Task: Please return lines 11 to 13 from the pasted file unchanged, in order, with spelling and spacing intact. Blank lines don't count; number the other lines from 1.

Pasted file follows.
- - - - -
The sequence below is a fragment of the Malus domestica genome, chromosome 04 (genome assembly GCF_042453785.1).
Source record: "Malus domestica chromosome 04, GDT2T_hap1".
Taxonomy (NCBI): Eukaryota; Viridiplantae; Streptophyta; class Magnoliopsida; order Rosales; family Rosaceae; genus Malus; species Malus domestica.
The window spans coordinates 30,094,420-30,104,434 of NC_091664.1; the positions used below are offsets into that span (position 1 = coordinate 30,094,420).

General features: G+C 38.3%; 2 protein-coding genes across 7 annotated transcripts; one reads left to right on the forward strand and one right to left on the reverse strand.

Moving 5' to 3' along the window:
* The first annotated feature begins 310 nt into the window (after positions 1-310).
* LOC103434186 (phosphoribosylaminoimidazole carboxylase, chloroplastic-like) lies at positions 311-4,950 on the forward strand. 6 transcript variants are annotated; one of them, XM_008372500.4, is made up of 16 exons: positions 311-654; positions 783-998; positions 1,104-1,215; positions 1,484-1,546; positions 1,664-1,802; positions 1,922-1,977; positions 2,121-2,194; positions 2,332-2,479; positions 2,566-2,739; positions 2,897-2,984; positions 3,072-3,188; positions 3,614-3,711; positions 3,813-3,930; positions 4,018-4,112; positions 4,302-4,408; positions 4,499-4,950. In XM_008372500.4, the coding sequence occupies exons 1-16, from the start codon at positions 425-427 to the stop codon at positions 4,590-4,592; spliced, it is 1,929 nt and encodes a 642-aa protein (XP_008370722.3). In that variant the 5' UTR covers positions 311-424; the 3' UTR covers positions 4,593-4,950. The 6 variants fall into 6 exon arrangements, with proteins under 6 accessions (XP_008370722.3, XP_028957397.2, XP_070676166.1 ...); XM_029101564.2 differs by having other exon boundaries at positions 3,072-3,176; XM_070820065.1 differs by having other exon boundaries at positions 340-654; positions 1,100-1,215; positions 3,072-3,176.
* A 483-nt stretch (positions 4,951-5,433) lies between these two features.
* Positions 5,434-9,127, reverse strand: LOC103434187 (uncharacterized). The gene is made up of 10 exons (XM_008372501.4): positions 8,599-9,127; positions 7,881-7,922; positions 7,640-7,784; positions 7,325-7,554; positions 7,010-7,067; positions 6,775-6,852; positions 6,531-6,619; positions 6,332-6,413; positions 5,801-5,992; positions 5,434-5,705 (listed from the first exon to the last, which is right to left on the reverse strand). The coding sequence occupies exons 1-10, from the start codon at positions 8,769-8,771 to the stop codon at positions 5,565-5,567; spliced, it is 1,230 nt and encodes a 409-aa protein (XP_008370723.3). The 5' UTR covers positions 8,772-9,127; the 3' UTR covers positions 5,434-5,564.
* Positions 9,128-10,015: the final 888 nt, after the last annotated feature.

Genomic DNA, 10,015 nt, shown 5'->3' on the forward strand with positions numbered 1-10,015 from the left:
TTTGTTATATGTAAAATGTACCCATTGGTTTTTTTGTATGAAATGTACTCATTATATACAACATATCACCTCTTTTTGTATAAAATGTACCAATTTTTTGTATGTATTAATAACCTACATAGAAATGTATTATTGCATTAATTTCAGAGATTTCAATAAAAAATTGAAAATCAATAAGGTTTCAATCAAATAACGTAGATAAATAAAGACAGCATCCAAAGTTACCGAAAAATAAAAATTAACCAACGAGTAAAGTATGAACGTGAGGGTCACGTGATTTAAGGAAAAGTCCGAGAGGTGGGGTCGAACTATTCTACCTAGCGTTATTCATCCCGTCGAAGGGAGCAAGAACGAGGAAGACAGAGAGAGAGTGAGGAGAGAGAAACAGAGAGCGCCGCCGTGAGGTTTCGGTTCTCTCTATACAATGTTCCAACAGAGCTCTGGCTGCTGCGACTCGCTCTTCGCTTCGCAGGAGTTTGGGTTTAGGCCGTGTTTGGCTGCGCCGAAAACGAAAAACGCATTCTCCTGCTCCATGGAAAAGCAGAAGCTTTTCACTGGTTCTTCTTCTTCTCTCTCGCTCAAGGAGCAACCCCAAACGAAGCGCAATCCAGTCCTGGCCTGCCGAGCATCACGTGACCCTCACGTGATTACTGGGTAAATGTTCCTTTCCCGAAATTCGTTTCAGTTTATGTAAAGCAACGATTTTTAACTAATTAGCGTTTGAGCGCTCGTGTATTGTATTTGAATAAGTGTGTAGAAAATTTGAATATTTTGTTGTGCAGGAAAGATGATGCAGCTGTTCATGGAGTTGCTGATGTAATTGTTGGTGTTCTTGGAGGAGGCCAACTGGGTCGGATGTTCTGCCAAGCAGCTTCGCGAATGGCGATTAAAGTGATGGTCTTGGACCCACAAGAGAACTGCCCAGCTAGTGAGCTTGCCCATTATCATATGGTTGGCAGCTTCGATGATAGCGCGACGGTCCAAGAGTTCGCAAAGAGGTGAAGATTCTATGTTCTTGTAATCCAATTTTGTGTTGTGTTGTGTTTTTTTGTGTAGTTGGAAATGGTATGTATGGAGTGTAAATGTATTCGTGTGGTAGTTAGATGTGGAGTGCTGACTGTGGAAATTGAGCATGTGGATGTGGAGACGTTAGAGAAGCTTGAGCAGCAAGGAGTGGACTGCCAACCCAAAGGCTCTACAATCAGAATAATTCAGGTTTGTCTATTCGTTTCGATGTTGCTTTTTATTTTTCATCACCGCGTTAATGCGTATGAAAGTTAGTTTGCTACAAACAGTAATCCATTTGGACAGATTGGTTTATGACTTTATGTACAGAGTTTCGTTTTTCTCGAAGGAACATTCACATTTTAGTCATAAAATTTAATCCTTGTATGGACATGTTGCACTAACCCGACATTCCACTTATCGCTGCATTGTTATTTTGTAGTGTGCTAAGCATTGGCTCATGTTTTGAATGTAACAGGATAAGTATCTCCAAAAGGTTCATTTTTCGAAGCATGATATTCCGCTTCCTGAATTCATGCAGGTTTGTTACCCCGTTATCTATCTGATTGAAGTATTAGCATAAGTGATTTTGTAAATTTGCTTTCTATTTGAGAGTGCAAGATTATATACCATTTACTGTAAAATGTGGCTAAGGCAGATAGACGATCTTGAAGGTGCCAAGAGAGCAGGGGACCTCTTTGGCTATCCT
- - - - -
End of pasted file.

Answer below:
* Positions 9,128-10,015: the final 888 nt, after the last annotated feature.

Genomic DNA, 10,015 nt, shown 5'->3' on the forward strand with positions numbered 1-10,015 from the left:
TTTGTTATATGTAAAATGTACCCATTGGTTTTTTTGTATGAAATGTACTCATTATATACAACATATCACCTCTTTTTGTATAAAATGTACCAATTTTTTGTATGTATTAATAACCTACATAGAAATGTATTATTGCATTAATTTCAGAGATTTCAATAAAAAATTGAAAATCAATAAGGTTTCAATCAAATAACGTAGATAAATAAAGACAGCATCCAAAGTTACCGAAAAATAAAAATTAACCAACGAGTAAAGTATGAACGTGAGGGTCACGTGATTTAAGGAAAAGTCCGAGAGGTGGGGTCGAACTATTCTACCTAGCGTTATTCATCCCGTCGAAGGGAGCAAGAACGAGGAAGACAGAGAGAGAGTGAGGAGAGAGAAACAGAGAGCGCCGCCGTGAGGTTTCGGTTCTCTCTATACAATGTTCCAACAGAGCTCTGGCTGCTGCGACTCGCTCTTCGCTTCGCAGGAGTTTGGGTTTAGGCCGTGTTTGGCTGCGCCGAAAACGAAAAACGCATTCTCCTGCTCCATGGAAAAGCAGAAGCTTTTCACTGGTTCTTCTTCTTCTCTCTCGCTCAAGGAGCAACCCCAAACGAAGCGCAATCCAGTCCTGGCCTGCCGAGCATCACGTGACCCTCACGTGATTACTGGGTAAATGTTCCTTTCCCGAAATTCGTTTCAGTTTATGTAAAGCAACGATTTTTAACTAATTAGCGTTTGAGCGCTCGTGTATTGTATTTGAATAAGTGTGTAGAAAATTTGAATATTTTGTTGTGCAGGAAAGATGATGCAGCTGTTCATGGAGTTGCTGATGTAATTGTTGGTGTTCTTGGAGGAGGCCAACTGGGTCGGATGTTCTGCCAAGCAGCTTCGCGAATGGCGATTAAAGTGATGGTCTTGGACCCACAAGAGAACTGCCCAGCTAGTGAGCTTGCCCATTATCATATGGTTGGCAGCTTCGATGATAGCGCGACGGTCCAAGAGTTCGCAAAGAGGTGAAGATTCTATGTTCTTGTAATCCAATTTTGTGTTGTGTTGTGTTTTTTTGTGTAGTTGGAAATGGTATGTATGGAGTGTAAATGTATTCGTGTGGTAGTTAGATGTGGAGTGCTGACTGTGGAAATTGAGCATGTGGATGTGGAGACGTTAGAGAAGCTTGAGCAGCAAGGAGTGGACTGCCAACCCAAAGGCTCTACAATCAGAATAATTCAGGTTTGTCTATTCGTTTCGATGTTGCTTTTTATTTTTCATCACCGCGTTAATGCGTATGAAAGTTAGTTTGCTACAAACAGTAATCCATTTGGACAGATTGGTTTATGACTTTATGTACAGAGTTTCGTTTTTCTCGAAGGAACATTCACATTTTAGTCATAAAATTTAATCCTTGTATGGACATGTTGCACTAACCCGACATTCCACTTATCGCTGCATTGTTATTTTGTAGTGTGCTAAGCATTGGCTCATGTTTTGAATGTAACAGGATAAGTATCTCCAAAAGGTTCATTTTTCGAAGCATGATATTCCGCTTCCTGAATTCATGCAGGTTTGTTACCCCGTTATCTATCTGATTGAAGTATTAGCATAAGTGATTTTGTAAATTTGCTTTCTATTTGAGAGTGCAAGATTATATACCATTTACTGTAAAATGTGGCTAAGGCAGATAGACGATCTTGAAGGTGCCAAGAGAGCAGGGGACCTCTTTGGCTATCCT